ACEN—controlled by the Philippines’ oldest conglomerate, Ayala Corp.—said Tuesday it will take a 24% stake in a $1 billion wind power project being constructed in Laos, a first in the country.
Being built with international partners including Japan’s Mitsubishi Corp. and Thailand’s Bangchak Corp. unit BCPG Pcl and Impact Electrons Siam in the southeastern Lao provinces of Sekong and Attapeu, the 600-megawatt power plant will start commercial operations in 2025 and supply electricity to Vietnam under a 25-year power purchase agreement. Dubbed Monsoon Wind, the project is the first cross-border wind project in Southeast Asia. It is funded by the Asian Development Bank, Asia Infrastructure Investment Bank, Sumitomo Mitsui Banking Corp, Kasikornbank and Siam Commercial Bank.
“Vietnam has significantly scaled up solar and wind [power] over the last few years which made it an ideal place for sustainable investments,” Patrice Clause, CEO of ACEN International, said in a statement. “Power demand in the country is recovering strong post-Covid, and the [agreement] between Laos and Vietnam unlocks a new avenue of providing more power to Vietnam, while serving as a catalyst for more cross-border power sharing in the region.”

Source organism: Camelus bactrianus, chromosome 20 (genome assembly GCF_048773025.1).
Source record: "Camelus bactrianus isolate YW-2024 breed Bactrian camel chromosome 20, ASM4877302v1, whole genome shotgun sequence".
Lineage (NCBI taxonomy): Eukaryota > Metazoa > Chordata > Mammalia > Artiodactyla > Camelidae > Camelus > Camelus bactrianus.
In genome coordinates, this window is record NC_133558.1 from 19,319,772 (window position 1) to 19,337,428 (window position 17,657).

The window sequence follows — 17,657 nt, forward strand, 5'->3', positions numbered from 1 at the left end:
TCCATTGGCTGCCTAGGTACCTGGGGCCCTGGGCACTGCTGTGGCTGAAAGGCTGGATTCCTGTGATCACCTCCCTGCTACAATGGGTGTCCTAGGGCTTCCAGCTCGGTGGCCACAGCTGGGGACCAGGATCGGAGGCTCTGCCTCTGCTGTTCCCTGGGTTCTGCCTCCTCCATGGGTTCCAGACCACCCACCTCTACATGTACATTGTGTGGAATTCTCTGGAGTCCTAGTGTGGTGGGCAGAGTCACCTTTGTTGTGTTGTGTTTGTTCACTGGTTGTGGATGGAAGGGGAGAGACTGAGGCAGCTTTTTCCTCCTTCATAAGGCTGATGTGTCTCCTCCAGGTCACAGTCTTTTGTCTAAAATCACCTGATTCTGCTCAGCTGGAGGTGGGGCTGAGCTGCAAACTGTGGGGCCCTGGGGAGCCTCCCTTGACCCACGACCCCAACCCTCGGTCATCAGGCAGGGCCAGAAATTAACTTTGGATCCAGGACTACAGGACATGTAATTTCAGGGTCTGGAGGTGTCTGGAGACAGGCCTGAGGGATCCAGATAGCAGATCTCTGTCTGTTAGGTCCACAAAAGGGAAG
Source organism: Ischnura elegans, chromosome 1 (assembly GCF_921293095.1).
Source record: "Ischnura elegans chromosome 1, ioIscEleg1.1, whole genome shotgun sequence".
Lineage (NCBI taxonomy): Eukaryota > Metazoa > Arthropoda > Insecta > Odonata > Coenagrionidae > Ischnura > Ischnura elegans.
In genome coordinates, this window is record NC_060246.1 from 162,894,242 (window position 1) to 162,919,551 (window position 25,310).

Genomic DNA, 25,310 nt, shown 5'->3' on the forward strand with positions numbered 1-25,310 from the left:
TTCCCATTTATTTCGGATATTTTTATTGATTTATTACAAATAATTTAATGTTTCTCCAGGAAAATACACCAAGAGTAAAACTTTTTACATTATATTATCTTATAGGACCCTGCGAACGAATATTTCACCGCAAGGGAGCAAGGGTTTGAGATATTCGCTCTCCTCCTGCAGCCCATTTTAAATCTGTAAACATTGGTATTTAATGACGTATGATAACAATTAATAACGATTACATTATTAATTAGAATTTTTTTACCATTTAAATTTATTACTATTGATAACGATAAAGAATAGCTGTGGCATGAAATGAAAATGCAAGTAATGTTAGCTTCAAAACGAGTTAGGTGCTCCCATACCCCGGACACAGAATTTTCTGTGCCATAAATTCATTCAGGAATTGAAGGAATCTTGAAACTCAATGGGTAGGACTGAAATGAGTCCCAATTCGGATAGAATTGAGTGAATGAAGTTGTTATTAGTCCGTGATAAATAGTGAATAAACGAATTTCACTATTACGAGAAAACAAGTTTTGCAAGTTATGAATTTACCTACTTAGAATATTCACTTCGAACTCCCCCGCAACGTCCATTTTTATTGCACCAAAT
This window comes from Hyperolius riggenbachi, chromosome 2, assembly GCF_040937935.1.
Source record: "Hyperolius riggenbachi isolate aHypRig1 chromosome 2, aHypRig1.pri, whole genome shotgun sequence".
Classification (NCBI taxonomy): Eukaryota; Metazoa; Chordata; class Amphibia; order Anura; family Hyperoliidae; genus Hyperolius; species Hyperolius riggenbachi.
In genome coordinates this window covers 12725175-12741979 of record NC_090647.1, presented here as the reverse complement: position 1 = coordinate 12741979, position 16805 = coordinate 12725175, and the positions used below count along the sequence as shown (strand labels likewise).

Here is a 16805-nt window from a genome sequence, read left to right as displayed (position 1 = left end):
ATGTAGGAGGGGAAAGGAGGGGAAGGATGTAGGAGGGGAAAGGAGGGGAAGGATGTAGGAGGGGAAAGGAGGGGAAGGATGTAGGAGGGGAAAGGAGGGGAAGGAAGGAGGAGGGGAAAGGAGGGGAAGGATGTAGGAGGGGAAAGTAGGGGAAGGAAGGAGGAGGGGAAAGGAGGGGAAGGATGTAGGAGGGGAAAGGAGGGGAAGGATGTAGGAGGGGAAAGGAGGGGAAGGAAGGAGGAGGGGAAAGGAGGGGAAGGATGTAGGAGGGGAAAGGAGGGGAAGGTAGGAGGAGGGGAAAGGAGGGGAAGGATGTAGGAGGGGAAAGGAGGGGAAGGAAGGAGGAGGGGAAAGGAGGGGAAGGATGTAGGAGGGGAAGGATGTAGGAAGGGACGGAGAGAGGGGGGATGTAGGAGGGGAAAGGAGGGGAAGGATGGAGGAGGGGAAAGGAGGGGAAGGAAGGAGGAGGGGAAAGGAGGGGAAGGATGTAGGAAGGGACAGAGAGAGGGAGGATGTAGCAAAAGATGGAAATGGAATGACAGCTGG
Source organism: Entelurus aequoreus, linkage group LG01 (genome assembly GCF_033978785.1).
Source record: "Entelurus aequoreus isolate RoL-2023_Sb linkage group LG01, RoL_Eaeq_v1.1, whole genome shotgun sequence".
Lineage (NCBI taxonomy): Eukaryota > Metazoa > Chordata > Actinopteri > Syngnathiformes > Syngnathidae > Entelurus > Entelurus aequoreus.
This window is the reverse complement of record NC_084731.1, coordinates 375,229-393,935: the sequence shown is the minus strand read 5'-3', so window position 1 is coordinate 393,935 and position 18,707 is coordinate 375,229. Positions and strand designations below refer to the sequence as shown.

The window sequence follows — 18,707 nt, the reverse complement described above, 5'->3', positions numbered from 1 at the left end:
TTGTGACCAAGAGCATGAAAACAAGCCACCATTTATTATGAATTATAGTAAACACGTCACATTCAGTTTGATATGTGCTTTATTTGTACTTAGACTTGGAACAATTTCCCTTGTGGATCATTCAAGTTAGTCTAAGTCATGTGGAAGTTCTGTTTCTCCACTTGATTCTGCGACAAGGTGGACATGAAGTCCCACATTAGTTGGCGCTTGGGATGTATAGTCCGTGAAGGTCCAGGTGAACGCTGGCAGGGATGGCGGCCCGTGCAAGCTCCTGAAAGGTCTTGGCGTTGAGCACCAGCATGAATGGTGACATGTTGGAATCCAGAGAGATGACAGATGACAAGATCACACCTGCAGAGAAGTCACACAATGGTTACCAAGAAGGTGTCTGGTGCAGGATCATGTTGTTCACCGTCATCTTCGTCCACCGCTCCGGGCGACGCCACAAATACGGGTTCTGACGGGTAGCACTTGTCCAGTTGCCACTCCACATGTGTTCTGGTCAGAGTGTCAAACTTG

Since 2017, ACEN has been building solar and wind farms across Vietnam where it has stakes in power plants with a combined electricity generating capacity of 637 megawatts. The company has invested in projects across Australia, India and the Philippines in pursuit of its goal to produce 20 gigawatts of electricity from clean energy technologies by 2030.
ACEN is one of the subsidiaries of Ayala Corp., which traces its roots to 1834 when the Philippines was a colony of Spain. The conglomerate started as a distillery in Manila and then expanded into banking, hotels, real estate and telecommunications.
Jaime Zobel de Ayala, 88, was ranked the country’s eighth-richest person with a net worth of $2.55 billion when the list of the Philippines’ 50 Richest was published in August. The family patriarch retired in 2006, and his eldest son Jaime Augusto Zobel de Ayala, who had been the CEO of Ayala Corp. since 1994, succeeded him as chairman.